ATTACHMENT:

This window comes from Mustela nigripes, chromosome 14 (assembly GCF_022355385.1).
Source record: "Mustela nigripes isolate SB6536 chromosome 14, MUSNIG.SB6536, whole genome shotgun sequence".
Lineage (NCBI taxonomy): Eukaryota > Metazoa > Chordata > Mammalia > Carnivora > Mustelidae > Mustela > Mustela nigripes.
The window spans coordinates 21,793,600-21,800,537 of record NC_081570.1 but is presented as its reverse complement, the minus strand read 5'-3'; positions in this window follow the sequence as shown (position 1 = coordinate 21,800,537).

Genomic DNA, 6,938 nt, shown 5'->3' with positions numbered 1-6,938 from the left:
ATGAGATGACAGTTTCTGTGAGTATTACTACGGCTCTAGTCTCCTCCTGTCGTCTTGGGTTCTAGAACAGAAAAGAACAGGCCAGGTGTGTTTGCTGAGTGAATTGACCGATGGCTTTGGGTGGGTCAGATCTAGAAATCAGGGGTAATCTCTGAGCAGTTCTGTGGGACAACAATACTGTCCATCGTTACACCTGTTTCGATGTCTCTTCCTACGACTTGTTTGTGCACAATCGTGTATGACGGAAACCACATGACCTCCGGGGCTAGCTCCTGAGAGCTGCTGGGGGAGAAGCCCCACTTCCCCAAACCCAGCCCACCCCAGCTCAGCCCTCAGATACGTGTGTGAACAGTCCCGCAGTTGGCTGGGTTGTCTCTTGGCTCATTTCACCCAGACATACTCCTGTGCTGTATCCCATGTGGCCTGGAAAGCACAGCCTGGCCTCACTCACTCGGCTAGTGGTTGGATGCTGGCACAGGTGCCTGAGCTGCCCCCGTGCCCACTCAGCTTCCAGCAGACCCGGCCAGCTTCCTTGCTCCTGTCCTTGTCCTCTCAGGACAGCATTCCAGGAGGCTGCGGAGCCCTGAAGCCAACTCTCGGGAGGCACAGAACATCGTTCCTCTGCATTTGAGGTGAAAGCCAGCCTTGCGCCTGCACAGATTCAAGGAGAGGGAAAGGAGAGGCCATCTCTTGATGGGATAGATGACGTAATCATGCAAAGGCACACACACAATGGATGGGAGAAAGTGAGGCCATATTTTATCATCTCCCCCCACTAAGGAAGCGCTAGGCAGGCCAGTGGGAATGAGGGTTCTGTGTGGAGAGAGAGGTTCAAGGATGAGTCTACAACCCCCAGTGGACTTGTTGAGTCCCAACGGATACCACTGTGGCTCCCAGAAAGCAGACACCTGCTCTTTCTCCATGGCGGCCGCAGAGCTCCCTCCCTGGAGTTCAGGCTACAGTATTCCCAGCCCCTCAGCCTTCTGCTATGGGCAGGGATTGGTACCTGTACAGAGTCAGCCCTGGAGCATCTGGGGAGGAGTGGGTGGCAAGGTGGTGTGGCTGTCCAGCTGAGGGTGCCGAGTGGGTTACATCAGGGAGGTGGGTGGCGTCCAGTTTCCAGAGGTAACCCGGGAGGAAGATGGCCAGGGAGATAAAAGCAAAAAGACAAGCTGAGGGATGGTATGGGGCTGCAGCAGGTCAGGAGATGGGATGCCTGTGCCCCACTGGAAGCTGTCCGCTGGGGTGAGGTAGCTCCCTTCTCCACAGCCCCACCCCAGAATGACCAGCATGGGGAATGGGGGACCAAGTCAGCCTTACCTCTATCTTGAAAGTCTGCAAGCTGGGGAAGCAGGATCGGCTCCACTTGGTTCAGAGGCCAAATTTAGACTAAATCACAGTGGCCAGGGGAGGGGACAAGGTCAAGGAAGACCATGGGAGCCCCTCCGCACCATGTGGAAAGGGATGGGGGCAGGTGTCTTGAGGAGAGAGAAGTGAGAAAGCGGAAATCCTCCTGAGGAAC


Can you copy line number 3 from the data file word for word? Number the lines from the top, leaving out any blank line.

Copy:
Lineage (NCBI taxonomy): Eukaryota > Metazoa > Chordata > Mammalia > Carnivora > Mustelidae > Mustela > Mustela nigripes.